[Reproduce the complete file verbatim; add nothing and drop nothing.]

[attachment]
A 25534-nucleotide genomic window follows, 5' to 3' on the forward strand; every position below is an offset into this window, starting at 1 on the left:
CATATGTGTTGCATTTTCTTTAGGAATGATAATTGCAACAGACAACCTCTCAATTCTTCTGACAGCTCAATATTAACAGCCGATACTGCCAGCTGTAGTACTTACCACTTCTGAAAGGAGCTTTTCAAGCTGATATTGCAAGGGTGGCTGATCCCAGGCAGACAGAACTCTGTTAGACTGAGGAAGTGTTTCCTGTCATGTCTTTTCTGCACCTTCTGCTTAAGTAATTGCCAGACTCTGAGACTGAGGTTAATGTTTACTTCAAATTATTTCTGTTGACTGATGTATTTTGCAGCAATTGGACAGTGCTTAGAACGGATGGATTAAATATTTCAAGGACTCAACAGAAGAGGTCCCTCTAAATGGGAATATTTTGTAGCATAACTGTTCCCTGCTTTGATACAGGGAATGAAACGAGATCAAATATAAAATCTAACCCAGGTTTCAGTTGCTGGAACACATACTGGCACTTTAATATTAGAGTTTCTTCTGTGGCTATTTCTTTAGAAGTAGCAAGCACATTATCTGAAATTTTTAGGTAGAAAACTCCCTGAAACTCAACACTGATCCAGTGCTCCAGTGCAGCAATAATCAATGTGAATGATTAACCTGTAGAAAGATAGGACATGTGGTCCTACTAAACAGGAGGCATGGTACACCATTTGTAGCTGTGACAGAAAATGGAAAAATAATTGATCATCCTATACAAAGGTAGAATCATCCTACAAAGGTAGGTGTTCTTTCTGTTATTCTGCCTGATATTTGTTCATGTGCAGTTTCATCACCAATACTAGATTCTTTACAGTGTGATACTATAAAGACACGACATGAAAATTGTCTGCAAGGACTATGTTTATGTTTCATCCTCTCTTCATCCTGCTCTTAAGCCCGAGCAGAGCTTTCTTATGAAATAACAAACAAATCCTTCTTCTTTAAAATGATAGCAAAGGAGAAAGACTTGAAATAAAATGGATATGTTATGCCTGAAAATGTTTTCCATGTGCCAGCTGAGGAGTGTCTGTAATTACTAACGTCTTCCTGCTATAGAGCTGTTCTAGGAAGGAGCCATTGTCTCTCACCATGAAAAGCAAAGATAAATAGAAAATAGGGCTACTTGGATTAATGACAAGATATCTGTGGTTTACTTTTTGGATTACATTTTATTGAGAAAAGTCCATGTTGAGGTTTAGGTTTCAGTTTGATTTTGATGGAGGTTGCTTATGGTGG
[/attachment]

A 25534-nucleotide genomic window follows, 5' to 3' on the forward strand; every position below is an offset into this window, starting at 1 on the left:
CATATGTGTTGCATTTTCTTTAGGAATGATAATTGCAACAGACAACCTCTCAATTCTTCTGACAGCTCAATATTAACAGCCGATACTGCCAGCTGTAGTACTTACCACTTCTGAAAGGAGCTTTTCAAGCTGATATTGCAAGGGTGGCTGATCCCAGGCAGACAGAACTCTGTTAGACTGAGGAAGTGTTTCCTGTCATGTCTTTTCTGCACCTTCTGCTTAAGTAATTGCCAGACTCTGAGACTGAGGTTAATGTTTACTTCAAATTATTTCTGTTGACTGATGTATTTTGCAGCAATTGGACAGTGCTTAGAACGGATGGATTAAATATTTCAAGGACTCAACAGAAGAGGTCCCTCTAAATGGGAATATTTTGTAGCATAACTGTTCCCTGCTTTGATACAGGGAATGAAACGAGATCAAATATAAAATCTAACCCAGGTTTCAGTTGCTGGAACACATACTGGCACTTTAATATTAGAGTTTCTTCTGTGGCTATTTCTTTAGAAGTAGCAAGCACATTATCTGAAATTTTTAGGTAGAAAACTCCCTGAAACTCAACACTGATCCAGTGCTCCAGTGCAGCAATAATCAATGTGAATGATTAACCTGTAGAAAGATAGGACATGTGGTCCTACTAAACAGGAGGCATGGTACACCATTTGTAGCTGTGACAGAAAATGGAAAAATAATTGATCATCCTATACAAAGGTAGAATCATCCTACAAAGGTAGGTGTTCTTTCTGTTATTCTGCCTGATATTTGTTCATGTGCAGTTTCATCACCAATACTAGATTCTTTACAGTGTGATACTATAAAGACACGACATGAAAATTGTCTGCAAGGACTATGTTTATGTTTCATCCTCTCTTCATCCTGCTCTTAAGCCCGAGCAGAGCTTTCTTATGAAATAACAAACAAATCCTTCTTCTTTAAAATGATAGCAAAGGAGAAAGACTTGAAATAAAATGGATATGTTATGCCTGAAAATGTTTTCCATGTGCCAGCTGAGGAGTGTCTGTAATTACTAACGTCTTCCTGCTATAGAGCTGTTCTAGGAAGGAGCCATTGTCTCTCACCATGAAAAGCAAAGATAAATAGAAAATAGGGCTACTTGGATTAATGACAAGATATCTGTGGTTTACTTTTTGGATTACATTTTATTGAGAAAAGTCCATGTTGAGGTTTAGGTTTCAGTTTGATTTTGATGGAGGTTGCTTATGGTGG